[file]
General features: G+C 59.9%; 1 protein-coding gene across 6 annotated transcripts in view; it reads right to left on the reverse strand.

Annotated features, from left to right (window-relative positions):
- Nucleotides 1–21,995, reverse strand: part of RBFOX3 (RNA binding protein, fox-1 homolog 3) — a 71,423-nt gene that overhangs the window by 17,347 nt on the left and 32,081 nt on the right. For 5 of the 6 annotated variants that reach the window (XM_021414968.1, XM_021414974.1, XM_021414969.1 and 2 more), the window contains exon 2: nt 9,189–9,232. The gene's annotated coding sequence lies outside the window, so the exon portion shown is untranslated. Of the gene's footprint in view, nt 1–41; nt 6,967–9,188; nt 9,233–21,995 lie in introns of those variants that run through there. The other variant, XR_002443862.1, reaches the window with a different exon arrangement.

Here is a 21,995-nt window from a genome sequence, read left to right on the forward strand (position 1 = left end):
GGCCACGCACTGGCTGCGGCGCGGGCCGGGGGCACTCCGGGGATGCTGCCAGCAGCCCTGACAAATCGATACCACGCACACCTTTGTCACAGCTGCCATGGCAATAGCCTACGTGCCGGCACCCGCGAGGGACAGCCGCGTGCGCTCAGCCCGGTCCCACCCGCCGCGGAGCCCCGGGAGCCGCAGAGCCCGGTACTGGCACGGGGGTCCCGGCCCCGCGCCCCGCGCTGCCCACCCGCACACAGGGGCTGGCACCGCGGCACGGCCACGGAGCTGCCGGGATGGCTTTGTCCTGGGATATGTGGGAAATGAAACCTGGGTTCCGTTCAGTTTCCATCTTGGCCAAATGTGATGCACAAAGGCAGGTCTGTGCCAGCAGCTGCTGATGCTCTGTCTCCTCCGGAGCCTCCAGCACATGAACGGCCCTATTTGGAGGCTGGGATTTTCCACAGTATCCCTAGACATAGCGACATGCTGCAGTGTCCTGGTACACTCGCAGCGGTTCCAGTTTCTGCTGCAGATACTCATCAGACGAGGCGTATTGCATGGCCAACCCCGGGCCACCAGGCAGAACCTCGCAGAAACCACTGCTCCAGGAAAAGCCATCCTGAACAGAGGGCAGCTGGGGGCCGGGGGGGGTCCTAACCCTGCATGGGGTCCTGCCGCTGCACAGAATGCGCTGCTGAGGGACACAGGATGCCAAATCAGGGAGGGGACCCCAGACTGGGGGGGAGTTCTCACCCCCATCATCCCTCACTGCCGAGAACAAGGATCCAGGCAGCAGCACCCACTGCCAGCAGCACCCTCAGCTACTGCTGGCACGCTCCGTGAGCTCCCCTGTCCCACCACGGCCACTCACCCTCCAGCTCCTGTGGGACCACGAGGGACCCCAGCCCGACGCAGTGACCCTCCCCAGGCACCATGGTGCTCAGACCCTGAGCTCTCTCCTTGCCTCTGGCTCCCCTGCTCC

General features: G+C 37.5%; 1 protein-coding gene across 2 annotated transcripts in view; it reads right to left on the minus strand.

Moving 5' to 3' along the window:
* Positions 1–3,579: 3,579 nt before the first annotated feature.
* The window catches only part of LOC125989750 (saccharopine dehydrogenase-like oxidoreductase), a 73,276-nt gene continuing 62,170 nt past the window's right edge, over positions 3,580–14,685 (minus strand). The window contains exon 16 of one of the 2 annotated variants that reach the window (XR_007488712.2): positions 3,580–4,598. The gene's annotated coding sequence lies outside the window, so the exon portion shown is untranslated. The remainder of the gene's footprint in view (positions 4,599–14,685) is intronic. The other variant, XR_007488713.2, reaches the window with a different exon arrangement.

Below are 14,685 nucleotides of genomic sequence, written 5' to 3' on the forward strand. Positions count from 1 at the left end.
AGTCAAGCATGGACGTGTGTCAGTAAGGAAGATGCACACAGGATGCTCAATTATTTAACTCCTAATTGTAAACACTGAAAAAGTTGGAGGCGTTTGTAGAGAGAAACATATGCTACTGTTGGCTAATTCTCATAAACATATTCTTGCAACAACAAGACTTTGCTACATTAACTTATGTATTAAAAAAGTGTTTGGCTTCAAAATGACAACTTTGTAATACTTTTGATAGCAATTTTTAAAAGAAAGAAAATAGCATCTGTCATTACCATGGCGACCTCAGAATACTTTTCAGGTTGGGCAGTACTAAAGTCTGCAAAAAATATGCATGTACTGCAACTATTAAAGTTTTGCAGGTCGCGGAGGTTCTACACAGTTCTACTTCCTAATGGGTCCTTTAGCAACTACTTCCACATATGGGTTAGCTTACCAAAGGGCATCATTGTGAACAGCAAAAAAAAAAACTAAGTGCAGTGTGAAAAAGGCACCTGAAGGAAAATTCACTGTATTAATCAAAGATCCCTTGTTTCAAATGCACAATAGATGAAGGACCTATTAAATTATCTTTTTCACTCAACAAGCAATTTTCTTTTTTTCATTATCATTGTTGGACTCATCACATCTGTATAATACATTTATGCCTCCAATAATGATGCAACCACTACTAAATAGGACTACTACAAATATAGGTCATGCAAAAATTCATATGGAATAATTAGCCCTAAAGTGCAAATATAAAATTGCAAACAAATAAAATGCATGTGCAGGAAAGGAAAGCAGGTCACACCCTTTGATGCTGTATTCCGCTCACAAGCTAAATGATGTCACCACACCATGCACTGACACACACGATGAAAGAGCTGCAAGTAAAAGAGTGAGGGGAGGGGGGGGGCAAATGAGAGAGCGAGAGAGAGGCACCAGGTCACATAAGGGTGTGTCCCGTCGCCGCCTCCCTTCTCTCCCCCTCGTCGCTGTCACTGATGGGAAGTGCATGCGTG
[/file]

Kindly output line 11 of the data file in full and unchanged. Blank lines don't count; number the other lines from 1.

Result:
AGTCAAGCATGGACGTGTGTCAGTAAGGAAGATGCACACAGGATGCTCAATTATTTAACTCCTAATTGTAAACACTGAAAAAGTTGGAGGCGTTTGTAGAGAGAAACATATGCTACTGTTGGCTAATTCTCATAAACATATTCTTGCAACAACAAGACTTTGCTACATTAACTTATGTATTAAAAAAGTGTTTGGCTTCAAAATGACAACTTTGTAATACTTTTGATAGCAATTTTTAAAAGAAAGAAAATAGCATCTGTCATTACCATGGCGACCTCAGAATACTTTTCAGGTTGGGCAGTACTAAAGTCTGCAAAAAATATGCATGTACTGCAACTATTAAAGTTTTGCAGGTCGCGGAGGTTCTACACAGTTCTACTTCCTAATGGGTCCTTTAGCAACTACTTCCACATATGGGTTAGCTTACCAAAGGGCATCATTGTGAACAGCAAAAAAAAAAACTAAGTGCAGTGTGAAAAAGGCACCTGAAGGAAAATTCACTGTATTAATCAAAGATCCCTTGTTTCAAATGCACAATAGATGAAGGACCTATTAAATTATCTTTTTCACTCAACAAGCAATTTTCTTTTTTTCATTATCATTGTTGGACTCATCACATCTGTATAATACATTTATGCCTCCAATAATGATGCAACCACTACTAAATAGGACTACTACAAATATAGGTCATGCAAAAATTCATATGGAATAATTAGCCCTAAAGTGCAAATATAAAATTGCAAACAAATAAAATGCATGTGCAGGAAAGGAAAGCAGGTCACACCCTTTGATGCTGTATTCCGCTCACAAGCTAAATGATGTCACCACACCATGCACTGACACACACGATGAAAGAGCTGCAAGTAAAAGAGTGAGGGGAGGGGGGGGGCAAATGAGAGAGCGAGAGAGAGGCACCAGGTCACATAAGGGTGTGTCCCGTCGCCGCCTCCCTTCTCTCCCCCTCGTCGCTGTCACTGATGGGAAGTGCATGCGTG